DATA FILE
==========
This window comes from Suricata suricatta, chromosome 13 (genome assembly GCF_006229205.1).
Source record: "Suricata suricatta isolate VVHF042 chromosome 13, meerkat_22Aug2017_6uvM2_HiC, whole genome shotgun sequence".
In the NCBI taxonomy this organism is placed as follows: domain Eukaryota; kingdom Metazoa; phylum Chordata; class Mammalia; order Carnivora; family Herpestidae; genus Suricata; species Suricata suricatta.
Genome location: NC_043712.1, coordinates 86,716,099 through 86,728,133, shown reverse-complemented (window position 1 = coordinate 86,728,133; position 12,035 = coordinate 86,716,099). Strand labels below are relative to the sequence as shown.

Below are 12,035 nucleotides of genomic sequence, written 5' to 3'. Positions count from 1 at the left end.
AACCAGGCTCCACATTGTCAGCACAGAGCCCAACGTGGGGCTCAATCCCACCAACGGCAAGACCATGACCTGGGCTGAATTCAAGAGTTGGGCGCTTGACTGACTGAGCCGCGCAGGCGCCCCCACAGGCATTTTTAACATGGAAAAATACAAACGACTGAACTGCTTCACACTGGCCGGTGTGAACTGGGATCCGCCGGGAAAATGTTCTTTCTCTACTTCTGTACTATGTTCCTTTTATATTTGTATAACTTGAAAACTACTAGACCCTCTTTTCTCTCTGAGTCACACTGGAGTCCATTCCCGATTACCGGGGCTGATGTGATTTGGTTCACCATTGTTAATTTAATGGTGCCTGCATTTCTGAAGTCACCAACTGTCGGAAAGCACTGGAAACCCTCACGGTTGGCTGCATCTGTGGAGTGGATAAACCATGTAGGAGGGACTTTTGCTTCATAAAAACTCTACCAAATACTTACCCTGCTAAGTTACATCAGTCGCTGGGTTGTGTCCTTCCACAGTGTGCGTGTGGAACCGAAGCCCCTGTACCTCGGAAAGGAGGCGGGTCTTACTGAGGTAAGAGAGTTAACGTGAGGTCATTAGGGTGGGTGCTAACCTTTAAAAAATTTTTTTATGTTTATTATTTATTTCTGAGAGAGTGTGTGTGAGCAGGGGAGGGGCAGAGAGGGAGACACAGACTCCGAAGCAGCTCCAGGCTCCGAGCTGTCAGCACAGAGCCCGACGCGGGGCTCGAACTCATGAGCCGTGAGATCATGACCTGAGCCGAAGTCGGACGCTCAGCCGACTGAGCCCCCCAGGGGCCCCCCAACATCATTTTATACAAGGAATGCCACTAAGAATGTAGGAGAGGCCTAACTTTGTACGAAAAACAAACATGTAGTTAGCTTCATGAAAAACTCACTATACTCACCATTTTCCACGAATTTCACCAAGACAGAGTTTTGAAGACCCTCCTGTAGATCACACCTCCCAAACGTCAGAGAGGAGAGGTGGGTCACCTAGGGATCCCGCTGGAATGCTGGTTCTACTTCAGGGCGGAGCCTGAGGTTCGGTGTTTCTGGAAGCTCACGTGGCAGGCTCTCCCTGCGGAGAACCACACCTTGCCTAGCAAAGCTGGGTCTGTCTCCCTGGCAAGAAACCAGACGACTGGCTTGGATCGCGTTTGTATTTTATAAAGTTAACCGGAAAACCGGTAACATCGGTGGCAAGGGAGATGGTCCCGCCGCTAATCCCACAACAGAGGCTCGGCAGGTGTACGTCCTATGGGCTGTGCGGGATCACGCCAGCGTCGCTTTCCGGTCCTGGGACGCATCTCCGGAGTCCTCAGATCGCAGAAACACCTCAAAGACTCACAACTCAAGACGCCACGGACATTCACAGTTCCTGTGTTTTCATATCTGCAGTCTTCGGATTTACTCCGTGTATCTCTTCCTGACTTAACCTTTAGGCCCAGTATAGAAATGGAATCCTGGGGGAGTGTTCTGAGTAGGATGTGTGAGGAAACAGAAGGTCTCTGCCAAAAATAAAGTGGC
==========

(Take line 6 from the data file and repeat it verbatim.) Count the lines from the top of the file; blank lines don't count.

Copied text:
AACCAGGCTCCACATTGTCAGCACAGAGCCCAACGTGGGGCTCAATCCCACCAACGGCAAGACCATGACCTGGGCTGAATTCAAGAGTTGGGCGCTTGACTGACTGAGCCGCGCAGGCGCCCCCACAGGCATTTTTAACATGGAAAAATACAAACGACTGAACTGCTTCACACTGGCCGGTGTGAACTGGGATCCGCCGGGAAAATGTTCTTTCTCTACTTCTGTACTATGTTCCTTTTATATTTGTATAACTTGAAAACTACTAGACCCTCTTTTCTCTCTGAGTCACACTGGAGTCCATTCCCGATTACCGGGGCTGATGTGATTTGGTTCACCATTGTTAATTTAATGGTGCCTGCATTTCTGAAGTCACCAACTGTCGGAAAGCACTGGAAACCCTCACGGTTGGCTGCATCTGTGGAGTGGATAAACCATGTAGGAGGGACTTTTGCTTCATAAAAACTCTACCAAATACTTACCCTGCTAAGTTACATCAGTCGCTGGGTTGTGTCCTTCCACAGTGTGCGTGTGGAACCGAAGCCCCTGTACCTCGGAAAGGAGGCGGGTCTTACTGAGGTAAGAGAGTTAACGTGAGGTCATTAGGGTGGGTGCTAACCTTTAAAAAATTTTTTTATGTTTATTATTTATTTCTGAGAGAGTGTGTGTGAGCAGGGGAGGGGCAGAGAGGGAGACACAGACTCCGAAGCAGCTCCAGGCTCCGAGCTGTCAGCACAGAGCCCGACGCGGGGCTCGAACTCATGAGCCGTGAGATCATGACCTGAGCCGAAGTCGGACGCTCAGCCGACTGAGCCCCCCAGGGGCCCCCCAACATCATTTTATACAAGGAATGCCACTAAGAATGTAGGAGAGGCCTAACTTTGTACGAAAAACAAACATGTAGTTAGCTTCATGAAAAACTCACTATACTCACCATTTTCCACGAATTTCACCAAGACAGAGTTTTGAAGACCCTCCTGTAGATCACACCTCCCAAACGTCAGAGAGGAGAGGTGGGTCACCTAGGGATCCCGCTGGAATGCTGGTTCTACTTCAGGGCGGAGCCTGAGGTTCGGTGTTTCTGGAAGCTCACGTGGCAGGCTCTCCCTGCGGAGAACCACACCTTGCCTAGCAAAGCTGGGTCTGTCTCCCTGGCAAGAAACCAGACGACTGGCTTGGATCGCGTTTGTATTTTATAAAGTTAACCGGAAAACCGGTAACATCGGTGGCAAGGGAGATGGTCCCGCCGCTAATCCCACAACAGAGGCTCGGCAGGTGTACGTCCTATGGGCTGTGCGGGATCACGCCAGCGTCGCTTTCCGGTCCTGGGACGCATCTCCGGAGTCCTCAGATCGCAGAAACACCTCAAAGACTCACAACTCAAGACGCCACGGACATTCACAGTTCCTGTGTTTTCATATCTGCAGTCTTCGGATTTACTCCGTGTATCTCTTCCTGACTTAACCTTTAGGCCCAGTATAGAAATGGAATCCTGGGGGAGTGTTCTGAGTAGGATGTGTGAGGAAACAGAAGGTCTCTGCCAAAAATAAAGTGGC